I headed northwest and then west off the summit to a shallow saddle before starting down towards the Ashford Mine on one of the ridges heading southwest. I should have taken the first ridge at the saddle rather than the second, as the former appeared to have a use trail descending the ridgleline for most of the distance, but I didn't realize this until I was already halfway down from the summit. Still, the descent was not difficult and I reached the canyon below in about 50 minutes. I found a set of ducks leading up and out of the canyon a short distance over a saddle to an adjacent subsidiary canyon where I found the abandoned buildings from the mine operations. There were several buildings still standing, partially filled with equipment such as refrigerators, an oven, washbasin, cabinets and other homestead items. A dilapidated pit toilet was located a short distance across the hillside along a path, a huge refuse pile of old, rusty tins found below it a hundred yards or so. I headed down the slope to check out the dump and other detritus from the mine, descending the side canyon down to where it joined the main Ashford Canyon.

I followed the main canyon back to the road and then back to Badwater Rd where I'd left the car, returning by 12:20p. A short drive further south and east brought me to Jubilee Pass, the starting point for Jubilee Mountain to the southwest. Though it rises barely past 2,500ft, the small mountain gets a short mention in Zdon's book and has more than 1,000ft of prominence. It took only 40 minutes to climb the rocky North Ridge, about a mile total from the pass. The summit is a jumble of rocks featuring a 1930 benchmark and another PVC register. The oldest scrap was from a 1979 MacLeod/Lilley register that had all but disintegrated. A newer one had been left in 2010.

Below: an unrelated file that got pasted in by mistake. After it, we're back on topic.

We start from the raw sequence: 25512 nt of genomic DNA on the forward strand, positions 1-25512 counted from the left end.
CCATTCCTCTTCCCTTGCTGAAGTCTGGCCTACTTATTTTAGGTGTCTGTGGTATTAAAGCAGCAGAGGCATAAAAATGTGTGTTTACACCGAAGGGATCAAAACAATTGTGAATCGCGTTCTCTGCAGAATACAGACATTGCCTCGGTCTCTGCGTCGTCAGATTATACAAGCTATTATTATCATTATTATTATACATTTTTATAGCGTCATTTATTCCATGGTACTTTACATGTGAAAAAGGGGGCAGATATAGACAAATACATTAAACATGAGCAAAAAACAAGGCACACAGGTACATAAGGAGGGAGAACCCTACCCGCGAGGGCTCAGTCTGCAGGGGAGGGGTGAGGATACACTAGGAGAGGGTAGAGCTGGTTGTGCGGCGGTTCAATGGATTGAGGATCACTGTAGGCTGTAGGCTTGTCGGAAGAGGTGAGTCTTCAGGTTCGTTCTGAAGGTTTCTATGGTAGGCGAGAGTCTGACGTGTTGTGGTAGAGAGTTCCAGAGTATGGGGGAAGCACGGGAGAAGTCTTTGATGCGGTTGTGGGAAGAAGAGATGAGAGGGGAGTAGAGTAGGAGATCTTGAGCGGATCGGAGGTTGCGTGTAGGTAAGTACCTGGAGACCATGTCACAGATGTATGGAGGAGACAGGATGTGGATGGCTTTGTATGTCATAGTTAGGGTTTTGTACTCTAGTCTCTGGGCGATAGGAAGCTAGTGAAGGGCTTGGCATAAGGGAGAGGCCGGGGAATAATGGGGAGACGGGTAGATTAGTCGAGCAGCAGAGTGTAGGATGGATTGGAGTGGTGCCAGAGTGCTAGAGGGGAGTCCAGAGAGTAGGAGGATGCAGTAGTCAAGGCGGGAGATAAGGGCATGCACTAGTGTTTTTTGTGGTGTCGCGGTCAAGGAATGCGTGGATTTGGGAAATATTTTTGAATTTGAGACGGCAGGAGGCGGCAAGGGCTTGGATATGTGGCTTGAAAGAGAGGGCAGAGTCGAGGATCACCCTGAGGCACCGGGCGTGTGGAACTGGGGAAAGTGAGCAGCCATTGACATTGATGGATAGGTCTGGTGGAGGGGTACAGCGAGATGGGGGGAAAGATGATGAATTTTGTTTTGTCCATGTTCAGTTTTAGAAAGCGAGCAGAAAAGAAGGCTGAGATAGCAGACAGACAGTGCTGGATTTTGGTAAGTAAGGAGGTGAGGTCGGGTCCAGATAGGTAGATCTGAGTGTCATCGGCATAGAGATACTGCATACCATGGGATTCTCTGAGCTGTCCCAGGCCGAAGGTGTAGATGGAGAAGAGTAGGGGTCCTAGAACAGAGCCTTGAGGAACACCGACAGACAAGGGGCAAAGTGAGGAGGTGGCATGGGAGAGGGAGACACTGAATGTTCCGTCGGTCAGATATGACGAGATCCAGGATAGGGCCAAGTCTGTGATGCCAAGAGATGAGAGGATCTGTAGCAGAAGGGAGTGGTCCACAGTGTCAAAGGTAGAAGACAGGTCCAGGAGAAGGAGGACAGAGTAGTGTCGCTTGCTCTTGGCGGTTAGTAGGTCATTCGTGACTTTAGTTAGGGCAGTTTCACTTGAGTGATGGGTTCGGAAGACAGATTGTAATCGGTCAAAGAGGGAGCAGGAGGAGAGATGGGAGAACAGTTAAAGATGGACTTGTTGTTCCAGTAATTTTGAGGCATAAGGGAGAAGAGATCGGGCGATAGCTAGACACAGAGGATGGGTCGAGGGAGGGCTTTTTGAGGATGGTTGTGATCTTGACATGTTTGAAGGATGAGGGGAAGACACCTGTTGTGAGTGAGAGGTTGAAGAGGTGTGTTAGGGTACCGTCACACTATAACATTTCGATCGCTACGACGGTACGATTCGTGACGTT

Back to Jubilee Pass in less than 20 minutes, I drove further east to Rhodes Hill, just north of the highway a short distance from the road. This named summit was an easy 30 minutes hike, all approaches looking to be equally trivial. There was nothing at the summit save for a scattering of larger rocks that looked to have been collected into a cairn perhaps, at one time. About halfway between the two passes, it provides a nice viewspot to the other surrounding summits including Ashford/Desert Hound to the west, Epaulet to the north, Salsberry to the east, Sheephead to the southeast, and Ibex Peak to the south.

This last, located south of Salsberry Pass, was my last destination for the day. I was at Salberry Pass at 3:40p, less than an hour before sunset. Sheephead forms a bulbous, cauliflower-looking summit that somewhat resembles the shaggy head of a sheep, the whitish rock adding to the effect. There is a small maze of shallow canyons to negotiate on the way to the summit, making it a little tricky to pick the right one leading to the summit ridge, not too early nor too late. There is a large notch in the summit ridge just north of the highpoint, through which one can see the expansive Greenwater Valley. From the summit one can take in the views north and south that make up this small subrange of the Black Mountains called the Ibex Hills. Ibex Peak is the highpoint, three miles to the south though I didn't have enough to get to that one today. I found no register and left the summit almost as soon as I arrived, eager to get back before dark. It had taken 40 minutes to reach the summit and would take nearly the same time to return. The sun set over the Panamint Range just after 4:30p, but there was plenty of light getting back to Salsberry Pass.

I then drove all the way back to Furnace Creek to get a shower at the resort there, much as I had done the previous night. I'd end up spending the night a few miles east along SR190, at the junction with Echo Canyon where I planned to meet Matthew the next morning. It wasn't the best place to park in retrospect, as there were a surprising number of cars passing by on their way to Furnace Creek during the night. At least I didn't get visited by a park ranger for illegal camping...

Continued...